In September of 2018, my husband Dustin and I found out that I was pregnant with our first child, and we couldn’t have been more excited. Over the next 37 weeks, we prepared for the birth of our daughter by picking out a name, preparing the nursery, and reading every parenting book we could find. We enjoyed reading and singing to our daughter at bedtime and putting our hands on my belly to feel her together. At each of our check-ups, both me and my daughter were healthy and told that everything was progressing normally; I was told several times that I was the perfect patient. It was the perfect pregnancy, until it wasn’t.
On May 9th 2019, I went in for a routine check-up at 37 weeks all alone, the first appointment Dustin had missed, only to be told after two doppler checks and an ultrasound those dreaded words that too many of us have heard, “I’m sorry, there is no heartbeat.” My whole world changed with those six words. I had to call Dustin and tell him that Margaret had died, and that he needed to come to the doctor’s office. I was left in a room, to wait alone, as I waited for Dustin to get to me.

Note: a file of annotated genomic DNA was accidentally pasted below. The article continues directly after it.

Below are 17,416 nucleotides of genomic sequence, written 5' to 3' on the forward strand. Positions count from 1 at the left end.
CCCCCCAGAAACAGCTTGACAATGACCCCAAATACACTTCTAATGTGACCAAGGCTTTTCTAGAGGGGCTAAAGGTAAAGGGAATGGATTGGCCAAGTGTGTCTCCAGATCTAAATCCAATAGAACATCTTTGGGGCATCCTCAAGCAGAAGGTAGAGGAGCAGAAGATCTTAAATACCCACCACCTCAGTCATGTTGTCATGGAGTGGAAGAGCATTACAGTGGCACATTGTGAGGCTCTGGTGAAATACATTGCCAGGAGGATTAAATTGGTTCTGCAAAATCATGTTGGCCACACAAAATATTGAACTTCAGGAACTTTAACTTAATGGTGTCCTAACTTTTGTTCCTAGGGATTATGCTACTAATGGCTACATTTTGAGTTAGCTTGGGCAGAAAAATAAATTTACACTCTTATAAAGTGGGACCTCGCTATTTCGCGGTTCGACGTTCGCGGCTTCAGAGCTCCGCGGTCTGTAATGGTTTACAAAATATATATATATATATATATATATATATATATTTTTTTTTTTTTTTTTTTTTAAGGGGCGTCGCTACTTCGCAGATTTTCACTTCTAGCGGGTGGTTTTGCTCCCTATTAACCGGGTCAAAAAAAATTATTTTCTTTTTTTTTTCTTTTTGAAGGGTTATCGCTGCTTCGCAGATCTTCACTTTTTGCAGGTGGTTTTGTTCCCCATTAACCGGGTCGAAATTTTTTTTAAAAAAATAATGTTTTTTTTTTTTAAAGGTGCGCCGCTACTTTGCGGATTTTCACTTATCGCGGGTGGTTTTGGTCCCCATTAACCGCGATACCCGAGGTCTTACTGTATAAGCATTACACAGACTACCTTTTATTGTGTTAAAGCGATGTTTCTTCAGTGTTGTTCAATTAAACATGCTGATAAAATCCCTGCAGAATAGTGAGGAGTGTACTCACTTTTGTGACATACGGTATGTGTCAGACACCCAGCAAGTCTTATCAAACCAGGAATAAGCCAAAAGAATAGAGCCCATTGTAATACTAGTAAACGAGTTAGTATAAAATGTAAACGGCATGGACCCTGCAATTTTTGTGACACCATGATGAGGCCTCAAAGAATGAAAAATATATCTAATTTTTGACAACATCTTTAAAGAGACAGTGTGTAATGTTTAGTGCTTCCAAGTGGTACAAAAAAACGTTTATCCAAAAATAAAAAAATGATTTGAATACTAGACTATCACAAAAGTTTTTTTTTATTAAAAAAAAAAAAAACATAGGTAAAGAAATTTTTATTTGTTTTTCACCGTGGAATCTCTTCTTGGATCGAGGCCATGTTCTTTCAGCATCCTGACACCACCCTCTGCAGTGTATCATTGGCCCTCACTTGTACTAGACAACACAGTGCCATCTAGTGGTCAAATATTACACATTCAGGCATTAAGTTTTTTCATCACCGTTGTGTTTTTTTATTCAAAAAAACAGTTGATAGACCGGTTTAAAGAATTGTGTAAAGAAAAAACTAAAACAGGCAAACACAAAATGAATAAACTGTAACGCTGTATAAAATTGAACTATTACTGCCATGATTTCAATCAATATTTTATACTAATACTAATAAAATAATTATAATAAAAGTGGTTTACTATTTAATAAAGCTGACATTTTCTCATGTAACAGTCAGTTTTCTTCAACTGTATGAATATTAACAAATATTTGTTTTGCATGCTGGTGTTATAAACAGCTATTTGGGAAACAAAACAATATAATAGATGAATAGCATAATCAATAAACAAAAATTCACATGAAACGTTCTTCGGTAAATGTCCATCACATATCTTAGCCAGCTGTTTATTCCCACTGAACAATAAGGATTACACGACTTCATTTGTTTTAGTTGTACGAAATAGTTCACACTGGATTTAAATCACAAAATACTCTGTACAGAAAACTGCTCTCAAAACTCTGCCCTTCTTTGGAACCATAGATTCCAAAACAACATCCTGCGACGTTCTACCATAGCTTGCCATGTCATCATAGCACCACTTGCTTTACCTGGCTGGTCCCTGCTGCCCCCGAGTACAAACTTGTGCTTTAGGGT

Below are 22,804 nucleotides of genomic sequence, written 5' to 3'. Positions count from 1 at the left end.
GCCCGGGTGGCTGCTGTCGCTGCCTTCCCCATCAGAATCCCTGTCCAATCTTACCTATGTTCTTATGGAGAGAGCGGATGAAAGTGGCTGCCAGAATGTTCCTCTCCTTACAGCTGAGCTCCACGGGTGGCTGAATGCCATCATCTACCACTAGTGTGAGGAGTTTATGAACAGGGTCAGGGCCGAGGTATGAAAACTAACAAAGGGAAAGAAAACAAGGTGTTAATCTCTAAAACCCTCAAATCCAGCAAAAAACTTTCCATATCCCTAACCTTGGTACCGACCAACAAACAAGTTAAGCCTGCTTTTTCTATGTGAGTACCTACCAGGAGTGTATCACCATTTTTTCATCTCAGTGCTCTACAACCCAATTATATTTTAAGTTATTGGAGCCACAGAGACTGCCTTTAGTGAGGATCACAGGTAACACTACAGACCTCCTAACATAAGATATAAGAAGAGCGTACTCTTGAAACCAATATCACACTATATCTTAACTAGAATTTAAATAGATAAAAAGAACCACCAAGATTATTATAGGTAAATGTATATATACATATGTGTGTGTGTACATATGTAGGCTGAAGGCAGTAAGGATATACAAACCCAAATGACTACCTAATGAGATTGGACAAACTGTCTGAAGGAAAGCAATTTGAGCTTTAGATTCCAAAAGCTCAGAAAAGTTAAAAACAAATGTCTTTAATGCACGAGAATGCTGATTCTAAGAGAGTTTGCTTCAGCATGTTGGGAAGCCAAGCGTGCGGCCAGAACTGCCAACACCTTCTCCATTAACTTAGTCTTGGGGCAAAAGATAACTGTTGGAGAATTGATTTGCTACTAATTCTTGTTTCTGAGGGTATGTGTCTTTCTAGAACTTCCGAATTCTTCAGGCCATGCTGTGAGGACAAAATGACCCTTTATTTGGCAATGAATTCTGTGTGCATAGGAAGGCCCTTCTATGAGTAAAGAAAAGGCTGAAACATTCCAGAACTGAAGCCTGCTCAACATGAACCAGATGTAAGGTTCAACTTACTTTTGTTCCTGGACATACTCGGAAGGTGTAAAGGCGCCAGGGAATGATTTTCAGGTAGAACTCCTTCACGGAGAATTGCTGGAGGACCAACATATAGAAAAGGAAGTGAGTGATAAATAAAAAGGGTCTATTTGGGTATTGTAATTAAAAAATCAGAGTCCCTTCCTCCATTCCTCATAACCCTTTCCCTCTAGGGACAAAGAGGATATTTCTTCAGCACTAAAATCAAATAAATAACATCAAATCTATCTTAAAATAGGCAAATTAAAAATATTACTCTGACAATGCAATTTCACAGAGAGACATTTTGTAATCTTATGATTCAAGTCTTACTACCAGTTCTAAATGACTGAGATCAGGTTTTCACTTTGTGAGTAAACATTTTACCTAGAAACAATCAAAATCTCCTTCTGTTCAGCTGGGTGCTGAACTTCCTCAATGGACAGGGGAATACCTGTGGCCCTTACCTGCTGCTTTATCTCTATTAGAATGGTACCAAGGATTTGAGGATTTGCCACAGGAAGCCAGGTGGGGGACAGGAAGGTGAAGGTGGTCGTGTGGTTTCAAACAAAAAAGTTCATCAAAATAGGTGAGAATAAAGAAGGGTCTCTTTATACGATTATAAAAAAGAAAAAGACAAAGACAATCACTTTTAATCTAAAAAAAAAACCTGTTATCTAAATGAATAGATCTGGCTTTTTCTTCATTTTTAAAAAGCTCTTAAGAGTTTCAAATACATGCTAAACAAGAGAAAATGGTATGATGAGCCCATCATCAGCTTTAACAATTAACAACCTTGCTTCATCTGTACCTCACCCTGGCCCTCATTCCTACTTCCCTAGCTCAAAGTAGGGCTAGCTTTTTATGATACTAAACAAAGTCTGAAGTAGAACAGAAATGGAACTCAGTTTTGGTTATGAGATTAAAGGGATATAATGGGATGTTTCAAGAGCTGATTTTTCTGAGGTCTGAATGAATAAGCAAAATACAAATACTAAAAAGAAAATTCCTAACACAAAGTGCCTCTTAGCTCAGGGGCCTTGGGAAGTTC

We were absolutely devastated. My husband and I checked into the hospital that night so that I could be induced, and on May 10th at 10:21 a.m., our daughter, Margaret Bernice McConnell, was born silent. She was 5 lbs and 10 ounces, 19 inches long, had all 10 fingers and all 10 toes, a head full of hair, and she was beautiful.
We made what memories we could with her over the course of the next twenty six hours, making use of the Cuddle Cot provided by the hospital, and then we said our goodbyes. What followed over the course of the next days, weeks, and months have been the most painstaking times imaginable. It was months before we went even a day without crying, and it was only through the support of family, friends, other parents of the loss community, and each other that we have been able to begin to process the loss of our first child, our daughter, Margaret.
One of my biggest fears is that Margaret will be forgotten, that people will not recognize her as my child. So thank you again, all of you, for being here, for remembering Margaret, Lydia, and all babies that have been taken too soon.
If you'd like to read more about Margaret and our experience, you can check out our blog here.